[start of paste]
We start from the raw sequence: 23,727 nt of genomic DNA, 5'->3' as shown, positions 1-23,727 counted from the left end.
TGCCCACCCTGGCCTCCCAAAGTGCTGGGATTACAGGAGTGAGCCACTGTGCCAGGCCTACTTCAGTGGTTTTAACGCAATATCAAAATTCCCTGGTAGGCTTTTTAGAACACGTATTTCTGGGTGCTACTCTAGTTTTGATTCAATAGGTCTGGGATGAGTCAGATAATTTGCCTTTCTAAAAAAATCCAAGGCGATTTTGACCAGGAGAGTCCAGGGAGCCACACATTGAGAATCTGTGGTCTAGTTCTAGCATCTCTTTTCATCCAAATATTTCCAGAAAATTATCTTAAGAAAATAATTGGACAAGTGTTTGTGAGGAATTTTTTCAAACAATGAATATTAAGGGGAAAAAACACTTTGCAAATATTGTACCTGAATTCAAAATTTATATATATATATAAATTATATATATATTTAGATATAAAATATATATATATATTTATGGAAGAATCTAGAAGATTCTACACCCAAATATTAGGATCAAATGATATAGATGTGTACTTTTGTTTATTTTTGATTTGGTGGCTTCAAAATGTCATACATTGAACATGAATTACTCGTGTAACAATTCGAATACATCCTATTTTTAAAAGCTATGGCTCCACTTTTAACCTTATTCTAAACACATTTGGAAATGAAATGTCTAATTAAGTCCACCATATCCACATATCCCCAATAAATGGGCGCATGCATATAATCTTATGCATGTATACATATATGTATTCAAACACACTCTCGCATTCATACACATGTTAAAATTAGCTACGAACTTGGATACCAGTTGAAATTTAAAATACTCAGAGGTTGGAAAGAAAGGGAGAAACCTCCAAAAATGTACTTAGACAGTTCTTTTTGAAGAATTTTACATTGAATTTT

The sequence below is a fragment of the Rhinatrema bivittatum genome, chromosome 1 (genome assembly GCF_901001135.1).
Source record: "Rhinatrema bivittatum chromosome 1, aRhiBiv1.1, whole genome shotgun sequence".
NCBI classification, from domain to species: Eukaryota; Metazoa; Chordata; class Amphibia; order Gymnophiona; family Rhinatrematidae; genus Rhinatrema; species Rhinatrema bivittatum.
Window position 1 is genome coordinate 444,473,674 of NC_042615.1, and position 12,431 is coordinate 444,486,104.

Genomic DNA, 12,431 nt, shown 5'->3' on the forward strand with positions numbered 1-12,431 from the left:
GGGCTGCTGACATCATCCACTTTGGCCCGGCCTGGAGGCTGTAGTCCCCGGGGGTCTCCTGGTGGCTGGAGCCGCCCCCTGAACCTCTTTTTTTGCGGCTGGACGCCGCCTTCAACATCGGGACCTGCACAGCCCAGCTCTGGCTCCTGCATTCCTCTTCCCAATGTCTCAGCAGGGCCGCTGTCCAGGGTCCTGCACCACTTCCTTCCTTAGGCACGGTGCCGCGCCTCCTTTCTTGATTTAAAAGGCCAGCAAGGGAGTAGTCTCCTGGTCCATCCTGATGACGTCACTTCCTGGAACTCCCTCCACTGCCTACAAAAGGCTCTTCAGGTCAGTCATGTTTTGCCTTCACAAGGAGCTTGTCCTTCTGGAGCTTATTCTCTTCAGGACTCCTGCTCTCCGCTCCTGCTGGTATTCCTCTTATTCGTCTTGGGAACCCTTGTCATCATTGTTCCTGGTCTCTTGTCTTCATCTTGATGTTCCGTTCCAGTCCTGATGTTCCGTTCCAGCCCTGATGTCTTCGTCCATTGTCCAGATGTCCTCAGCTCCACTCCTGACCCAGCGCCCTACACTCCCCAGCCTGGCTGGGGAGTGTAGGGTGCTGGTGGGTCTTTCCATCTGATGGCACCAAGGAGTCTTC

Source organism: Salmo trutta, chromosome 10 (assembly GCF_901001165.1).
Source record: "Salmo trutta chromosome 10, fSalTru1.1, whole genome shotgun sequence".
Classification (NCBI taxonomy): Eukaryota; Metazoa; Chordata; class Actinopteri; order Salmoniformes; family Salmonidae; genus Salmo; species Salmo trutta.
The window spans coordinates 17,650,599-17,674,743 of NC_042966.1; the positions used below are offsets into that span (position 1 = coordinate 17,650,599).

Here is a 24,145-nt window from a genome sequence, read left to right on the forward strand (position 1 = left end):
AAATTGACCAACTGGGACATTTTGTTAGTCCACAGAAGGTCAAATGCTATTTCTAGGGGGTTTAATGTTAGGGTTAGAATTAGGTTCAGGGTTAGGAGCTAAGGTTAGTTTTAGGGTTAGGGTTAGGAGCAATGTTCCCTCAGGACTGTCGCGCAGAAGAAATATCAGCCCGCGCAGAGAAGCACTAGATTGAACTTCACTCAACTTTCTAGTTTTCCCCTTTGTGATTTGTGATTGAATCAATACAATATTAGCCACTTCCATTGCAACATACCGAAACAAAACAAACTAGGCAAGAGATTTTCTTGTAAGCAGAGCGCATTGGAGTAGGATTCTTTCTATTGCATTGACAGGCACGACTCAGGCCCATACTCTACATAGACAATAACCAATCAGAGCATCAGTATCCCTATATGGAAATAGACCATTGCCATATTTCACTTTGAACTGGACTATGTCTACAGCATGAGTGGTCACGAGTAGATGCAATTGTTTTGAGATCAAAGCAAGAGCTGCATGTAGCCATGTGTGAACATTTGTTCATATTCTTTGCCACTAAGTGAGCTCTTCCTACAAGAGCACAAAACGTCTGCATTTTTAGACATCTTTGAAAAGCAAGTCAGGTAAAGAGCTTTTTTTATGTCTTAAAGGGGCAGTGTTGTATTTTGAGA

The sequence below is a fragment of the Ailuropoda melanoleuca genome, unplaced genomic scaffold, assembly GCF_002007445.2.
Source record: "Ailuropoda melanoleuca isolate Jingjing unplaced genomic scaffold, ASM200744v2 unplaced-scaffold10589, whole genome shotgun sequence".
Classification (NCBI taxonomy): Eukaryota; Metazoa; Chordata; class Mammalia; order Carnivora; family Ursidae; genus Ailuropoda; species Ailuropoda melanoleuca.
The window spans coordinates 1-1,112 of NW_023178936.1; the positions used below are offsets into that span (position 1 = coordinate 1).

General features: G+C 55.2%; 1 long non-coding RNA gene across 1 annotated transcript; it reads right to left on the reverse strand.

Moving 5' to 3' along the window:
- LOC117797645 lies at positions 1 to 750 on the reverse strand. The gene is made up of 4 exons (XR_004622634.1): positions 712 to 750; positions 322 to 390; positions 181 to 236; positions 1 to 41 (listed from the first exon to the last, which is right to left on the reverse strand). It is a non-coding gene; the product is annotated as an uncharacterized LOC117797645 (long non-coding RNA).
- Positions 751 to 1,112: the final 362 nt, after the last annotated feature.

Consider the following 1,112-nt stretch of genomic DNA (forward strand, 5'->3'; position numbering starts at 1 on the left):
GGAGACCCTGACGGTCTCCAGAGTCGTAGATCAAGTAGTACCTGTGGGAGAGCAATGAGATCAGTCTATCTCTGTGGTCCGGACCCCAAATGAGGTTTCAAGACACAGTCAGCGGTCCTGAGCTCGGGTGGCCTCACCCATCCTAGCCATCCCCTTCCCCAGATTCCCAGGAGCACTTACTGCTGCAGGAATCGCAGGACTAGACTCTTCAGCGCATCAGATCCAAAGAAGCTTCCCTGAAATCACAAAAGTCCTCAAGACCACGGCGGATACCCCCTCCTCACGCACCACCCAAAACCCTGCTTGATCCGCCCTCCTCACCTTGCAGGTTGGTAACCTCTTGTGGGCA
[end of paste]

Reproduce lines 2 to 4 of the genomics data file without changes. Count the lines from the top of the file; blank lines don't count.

TGCCCACCCTGGCCTCCCAAAGTGCTGGGATTACAGGAGTGAGCCACTGTGCCAGGCCTACTTCAGTGGTTTTAACGCAATATCAAAATTCCCTGGTAGGCTTTTTAGAACACGTATTTCTGGGTGCTACTCTAGTTTTGATTCAATAGGTCTGGGATGAGTCAGATAATTTGCCTTTCTAAAAAAATCCAAGGCGATTTTGACCAGGAGAGTCCAGGGAGCCACACATTGAGAATCTGTGGTCTAGTTCTAGCATCTCTTTTCATCCAAATATTTCCAGAAAATTATCTTAAGAAAATAATTGGACAAGTGTTTGTGAGGAATTTTTTCAAACAATGAATATTAAGGGGAAAAAACACTTTGCAAATATTGTACCTGAATTCAAAATTTATATATATATATAAATTATATATATATTTAGATATAAAATATATATATATATTTATGGAAGAATCTAGAAGATTCTACACCCAAATATTAGGATCAAATGATATAGATGTGTACTTTTGTTTATTTTTGATTTGGTGGCTTCAAAATGTCATACATTGAACATGAATTACTCGTGTAACAATTCGAATACATCCTATTTTTAAAAGCTATGGCTCCACTTTTAACCTTATTCTAAACACATTTGGAAATGAAATGTCTAATTAAGTCCACCATATCCACATATCCCCAATAAATGGGCGCATGCATATAATCTTATGCATGTATACATATATGTATTCAAACACACTCTCGCATTCATACACATGTTAAAATTAGCTACGAACTTGGATACCAGTTGAAATTTAAAATACTCAGAGGTTGGAAAGAAAGGGAGAAACCTCCAAAAATGTACTTAGACAGTTCTTTTTGAAGAATTTTACATTGAATTTT

The sequence below is a fragment of the Rhinatrema bivittatum genome, chromosome 1 (genome assembly GCF_901001135.1).
Source record: "Rhinatrema bivittatum chromosome 1, aRhiBiv1.1, whole genome shotgun sequence".